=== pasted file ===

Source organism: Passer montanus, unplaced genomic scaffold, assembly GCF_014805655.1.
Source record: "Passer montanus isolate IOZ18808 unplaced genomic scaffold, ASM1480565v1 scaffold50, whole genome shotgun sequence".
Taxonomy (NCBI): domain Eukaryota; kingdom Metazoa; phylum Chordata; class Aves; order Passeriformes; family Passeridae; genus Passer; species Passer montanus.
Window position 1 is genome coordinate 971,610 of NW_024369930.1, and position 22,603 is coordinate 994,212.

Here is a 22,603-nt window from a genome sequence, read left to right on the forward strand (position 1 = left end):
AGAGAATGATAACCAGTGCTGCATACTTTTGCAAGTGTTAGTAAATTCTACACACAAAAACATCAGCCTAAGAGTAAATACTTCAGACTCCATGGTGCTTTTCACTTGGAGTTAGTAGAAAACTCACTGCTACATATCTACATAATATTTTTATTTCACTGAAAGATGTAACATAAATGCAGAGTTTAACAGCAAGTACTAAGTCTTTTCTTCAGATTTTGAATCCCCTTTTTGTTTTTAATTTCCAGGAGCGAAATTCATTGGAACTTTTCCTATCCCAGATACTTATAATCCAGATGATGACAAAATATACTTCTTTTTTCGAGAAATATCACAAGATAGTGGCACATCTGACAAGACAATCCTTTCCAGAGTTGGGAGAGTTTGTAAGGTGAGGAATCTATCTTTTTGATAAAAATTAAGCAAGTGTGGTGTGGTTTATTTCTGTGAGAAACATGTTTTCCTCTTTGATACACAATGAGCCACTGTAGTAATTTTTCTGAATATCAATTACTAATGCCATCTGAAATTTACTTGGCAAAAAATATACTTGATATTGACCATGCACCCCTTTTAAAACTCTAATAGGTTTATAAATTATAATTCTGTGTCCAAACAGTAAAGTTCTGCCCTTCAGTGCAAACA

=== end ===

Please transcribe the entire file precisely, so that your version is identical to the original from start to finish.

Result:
Source organism: Passer montanus, unplaced genomic scaffold, assembly GCF_014805655.1.
Source record: "Passer montanus isolate IOZ18808 unplaced genomic scaffold, ASM1480565v1 scaffold50, whole genome shotgun sequence".
Taxonomy (NCBI): domain Eukaryota; kingdom Metazoa; phylum Chordata; class Aves; order Passeriformes; family Passeridae; genus Passer; species Passer montanus.
Window position 1 is genome coordinate 971,610 of NW_024369930.1, and position 22,603 is coordinate 994,212.

Here is a 22,603-nt window from a genome sequence, read left to right on the forward strand (position 1 = left end):
AGAGAATGATAACCAGTGCTGCATACTTTTGCAAGTGTTAGTAAATTCTACACACAAAAACATCAGCCTAAGAGTAAATACTTCAGACTCCATGGTGCTTTTCACTTGGAGTTAGTAGAAAACTCACTGCTACATATCTACATAATATTTTTATTTCACTGAAAGATGTAACATAAATGCAGAGTTTAACAGCAAGTACTAAGTCTTTTCTTCAGATTTTGAATCCCCTTTTTGTTTTTAATTTCCAGGAGCGAAATTCATTGGAACTTTTCCTATCCCAGATACTTATAATCCAGATGATGACAAAATATACTTCTTTTTTCGAGAAATATCACAAGATAGTGGCACATCTGACAAGACAATCCTTTCCAGAGTTGGGAGAGTTTGTAAGGTGAGGAATCTATCTTTTTGATAAAAATTAAGCAAGTGTGGTGTGGTTTATTTCTGTGAGAAACATGTTTTCCTCTTTGATACACAATGAGCCACTGTAGTAATTTTTCTGAATATCAATTACTAATGCCATCTGAAATTTACTTGGCAAAAAATATACTTGATATTGACCATGCACCCCTTTTAAAACTCTAATAGGTTTATAAATTATAATTCTGTGTCCAAACAGTAAAGTTCTGCCCTTCAGTGCAAACA